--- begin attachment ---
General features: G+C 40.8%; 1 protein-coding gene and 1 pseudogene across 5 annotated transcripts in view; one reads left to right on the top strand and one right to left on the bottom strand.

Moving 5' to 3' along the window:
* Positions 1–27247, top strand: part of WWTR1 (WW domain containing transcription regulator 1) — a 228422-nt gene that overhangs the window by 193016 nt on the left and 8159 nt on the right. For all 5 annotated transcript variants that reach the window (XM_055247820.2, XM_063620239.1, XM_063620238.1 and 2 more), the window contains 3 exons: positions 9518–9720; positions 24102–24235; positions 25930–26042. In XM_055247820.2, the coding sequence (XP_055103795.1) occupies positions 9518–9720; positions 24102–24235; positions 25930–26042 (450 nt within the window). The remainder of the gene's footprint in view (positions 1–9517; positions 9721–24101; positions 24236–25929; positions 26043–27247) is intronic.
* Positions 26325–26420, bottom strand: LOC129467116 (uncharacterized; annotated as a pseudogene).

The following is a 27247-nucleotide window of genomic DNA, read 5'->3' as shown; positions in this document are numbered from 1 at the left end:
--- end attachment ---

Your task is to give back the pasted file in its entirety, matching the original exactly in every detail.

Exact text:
General features: G+C 40.8%; 1 protein-coding gene and 1 pseudogene across 5 annotated transcripts in view; one reads left to right on the top strand and one right to left on the bottom strand.

Moving 5' to 3' along the window:
* Positions 1–27247, top strand: part of WWTR1 (WW domain containing transcription regulator 1) — a 228422-nt gene that overhangs the window by 193016 nt on the left and 8159 nt on the right. For all 5 annotated transcript variants that reach the window (XM_055247820.2, XM_063620239.1, XM_063620238.1 and 2 more), the window contains 3 exons: positions 9518–9720; positions 24102–24235; positions 25930–26042. In XM_055247820.2, the coding sequence (XP_055103795.1) occupies positions 9518–9720; positions 24102–24235; positions 25930–26042 (450 nt within the window). The remainder of the gene's footprint in view (positions 1–9517; positions 9721–24101; positions 24236–25929; positions 26043–27247) is intronic.
* Positions 26325–26420, bottom strand: LOC129467116 (uncharacterized; annotated as a pseudogene).

The following is a 27247-nucleotide window of genomic DNA, read 5'->3' as shown; positions in this document are numbered from 1 at the left end: